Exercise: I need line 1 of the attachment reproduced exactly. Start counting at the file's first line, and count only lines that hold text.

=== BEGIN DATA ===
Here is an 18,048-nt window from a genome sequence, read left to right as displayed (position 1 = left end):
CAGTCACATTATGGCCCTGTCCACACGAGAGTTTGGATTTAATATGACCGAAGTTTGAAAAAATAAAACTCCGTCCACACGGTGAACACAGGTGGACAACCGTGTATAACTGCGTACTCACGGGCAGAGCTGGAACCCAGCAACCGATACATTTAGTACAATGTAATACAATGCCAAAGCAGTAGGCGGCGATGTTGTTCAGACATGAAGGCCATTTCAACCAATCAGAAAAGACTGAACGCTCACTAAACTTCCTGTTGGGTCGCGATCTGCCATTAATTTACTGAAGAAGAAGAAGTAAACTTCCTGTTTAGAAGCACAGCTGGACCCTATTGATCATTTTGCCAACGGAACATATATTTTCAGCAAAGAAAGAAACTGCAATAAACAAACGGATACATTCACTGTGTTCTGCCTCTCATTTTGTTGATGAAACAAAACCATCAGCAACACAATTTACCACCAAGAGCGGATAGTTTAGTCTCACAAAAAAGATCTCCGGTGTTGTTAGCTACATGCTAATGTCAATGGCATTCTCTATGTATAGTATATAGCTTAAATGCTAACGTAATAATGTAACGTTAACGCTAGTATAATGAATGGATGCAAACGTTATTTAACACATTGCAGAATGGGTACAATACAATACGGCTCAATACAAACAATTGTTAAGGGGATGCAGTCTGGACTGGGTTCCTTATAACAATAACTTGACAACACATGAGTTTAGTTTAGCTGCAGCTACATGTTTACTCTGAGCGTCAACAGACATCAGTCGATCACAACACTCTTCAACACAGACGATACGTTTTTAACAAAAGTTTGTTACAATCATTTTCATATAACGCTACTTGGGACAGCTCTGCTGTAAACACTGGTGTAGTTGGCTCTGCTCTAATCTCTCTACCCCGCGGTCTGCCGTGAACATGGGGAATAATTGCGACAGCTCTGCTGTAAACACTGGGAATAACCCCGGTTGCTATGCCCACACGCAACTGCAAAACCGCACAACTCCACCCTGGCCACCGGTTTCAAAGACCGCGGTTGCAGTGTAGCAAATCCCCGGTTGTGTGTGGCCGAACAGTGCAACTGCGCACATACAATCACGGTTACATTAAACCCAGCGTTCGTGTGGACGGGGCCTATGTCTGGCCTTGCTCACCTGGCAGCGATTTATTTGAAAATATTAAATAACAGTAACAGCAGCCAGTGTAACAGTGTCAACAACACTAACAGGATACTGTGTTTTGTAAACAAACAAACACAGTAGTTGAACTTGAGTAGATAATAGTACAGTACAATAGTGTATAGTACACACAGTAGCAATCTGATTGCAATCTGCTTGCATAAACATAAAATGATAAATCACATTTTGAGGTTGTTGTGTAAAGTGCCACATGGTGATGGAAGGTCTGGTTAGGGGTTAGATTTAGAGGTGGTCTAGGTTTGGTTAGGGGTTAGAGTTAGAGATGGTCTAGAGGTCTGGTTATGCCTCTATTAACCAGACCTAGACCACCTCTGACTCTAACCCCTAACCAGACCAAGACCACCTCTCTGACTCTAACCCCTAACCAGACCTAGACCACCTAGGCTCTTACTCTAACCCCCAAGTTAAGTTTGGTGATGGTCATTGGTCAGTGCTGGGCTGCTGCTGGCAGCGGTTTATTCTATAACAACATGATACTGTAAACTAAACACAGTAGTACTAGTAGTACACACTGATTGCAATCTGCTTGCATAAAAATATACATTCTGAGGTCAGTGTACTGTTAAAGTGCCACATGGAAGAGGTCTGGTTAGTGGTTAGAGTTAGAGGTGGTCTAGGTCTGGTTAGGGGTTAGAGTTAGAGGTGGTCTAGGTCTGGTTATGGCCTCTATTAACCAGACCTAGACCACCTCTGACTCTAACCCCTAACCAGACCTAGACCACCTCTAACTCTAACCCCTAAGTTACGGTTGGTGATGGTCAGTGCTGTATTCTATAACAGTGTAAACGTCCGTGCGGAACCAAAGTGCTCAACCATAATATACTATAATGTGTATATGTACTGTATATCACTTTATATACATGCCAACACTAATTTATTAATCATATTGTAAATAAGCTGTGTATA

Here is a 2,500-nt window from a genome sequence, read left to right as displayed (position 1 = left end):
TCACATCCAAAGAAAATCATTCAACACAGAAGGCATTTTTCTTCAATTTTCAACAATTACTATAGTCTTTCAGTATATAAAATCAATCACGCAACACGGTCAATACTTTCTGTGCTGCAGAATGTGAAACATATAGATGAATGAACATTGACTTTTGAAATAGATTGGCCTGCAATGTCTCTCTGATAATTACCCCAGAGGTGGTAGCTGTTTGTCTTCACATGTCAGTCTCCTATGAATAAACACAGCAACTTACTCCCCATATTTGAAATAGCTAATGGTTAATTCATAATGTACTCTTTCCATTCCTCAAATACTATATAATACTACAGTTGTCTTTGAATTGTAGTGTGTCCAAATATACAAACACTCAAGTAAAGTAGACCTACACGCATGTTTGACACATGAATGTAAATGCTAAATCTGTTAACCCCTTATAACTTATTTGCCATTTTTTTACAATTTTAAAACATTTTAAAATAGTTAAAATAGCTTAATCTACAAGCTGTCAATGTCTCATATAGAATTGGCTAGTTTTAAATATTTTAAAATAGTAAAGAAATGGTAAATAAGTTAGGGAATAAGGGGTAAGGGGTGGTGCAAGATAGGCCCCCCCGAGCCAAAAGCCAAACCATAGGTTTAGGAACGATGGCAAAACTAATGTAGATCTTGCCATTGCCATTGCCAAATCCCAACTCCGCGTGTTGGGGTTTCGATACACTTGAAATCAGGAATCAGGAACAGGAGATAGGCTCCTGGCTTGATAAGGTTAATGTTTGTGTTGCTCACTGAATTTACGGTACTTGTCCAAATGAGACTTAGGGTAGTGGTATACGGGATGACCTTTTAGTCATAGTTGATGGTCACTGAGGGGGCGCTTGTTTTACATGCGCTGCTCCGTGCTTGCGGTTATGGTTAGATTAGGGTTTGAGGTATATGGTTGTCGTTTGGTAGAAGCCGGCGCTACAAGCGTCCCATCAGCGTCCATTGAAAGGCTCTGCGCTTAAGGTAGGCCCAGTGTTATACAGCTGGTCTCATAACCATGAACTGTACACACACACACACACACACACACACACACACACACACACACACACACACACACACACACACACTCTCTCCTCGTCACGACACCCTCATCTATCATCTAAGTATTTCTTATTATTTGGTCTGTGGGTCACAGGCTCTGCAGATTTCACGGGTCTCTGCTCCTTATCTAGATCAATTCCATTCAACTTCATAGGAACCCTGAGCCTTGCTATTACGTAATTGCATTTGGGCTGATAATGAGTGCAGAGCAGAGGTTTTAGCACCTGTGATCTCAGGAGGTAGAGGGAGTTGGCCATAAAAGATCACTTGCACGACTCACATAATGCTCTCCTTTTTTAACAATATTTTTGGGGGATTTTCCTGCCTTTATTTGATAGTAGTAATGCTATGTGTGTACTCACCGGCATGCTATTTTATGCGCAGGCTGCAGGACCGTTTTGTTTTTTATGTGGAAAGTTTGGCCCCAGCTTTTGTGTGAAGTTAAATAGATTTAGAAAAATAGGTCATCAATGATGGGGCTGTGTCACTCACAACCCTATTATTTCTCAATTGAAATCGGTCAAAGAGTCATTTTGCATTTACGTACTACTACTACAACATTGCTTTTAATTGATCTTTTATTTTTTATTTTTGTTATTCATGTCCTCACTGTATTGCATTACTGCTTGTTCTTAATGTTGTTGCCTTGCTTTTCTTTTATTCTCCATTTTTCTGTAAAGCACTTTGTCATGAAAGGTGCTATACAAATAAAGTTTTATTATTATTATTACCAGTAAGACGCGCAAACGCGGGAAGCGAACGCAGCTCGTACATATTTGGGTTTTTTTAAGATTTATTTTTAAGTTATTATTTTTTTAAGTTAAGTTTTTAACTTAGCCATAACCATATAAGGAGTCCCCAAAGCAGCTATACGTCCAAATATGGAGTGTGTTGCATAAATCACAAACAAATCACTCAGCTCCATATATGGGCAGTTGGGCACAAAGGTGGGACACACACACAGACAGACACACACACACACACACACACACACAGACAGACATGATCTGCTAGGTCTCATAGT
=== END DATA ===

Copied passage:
Here is an 18,048-nt window from a genome sequence, read left to right as displayed (position 1 = left end):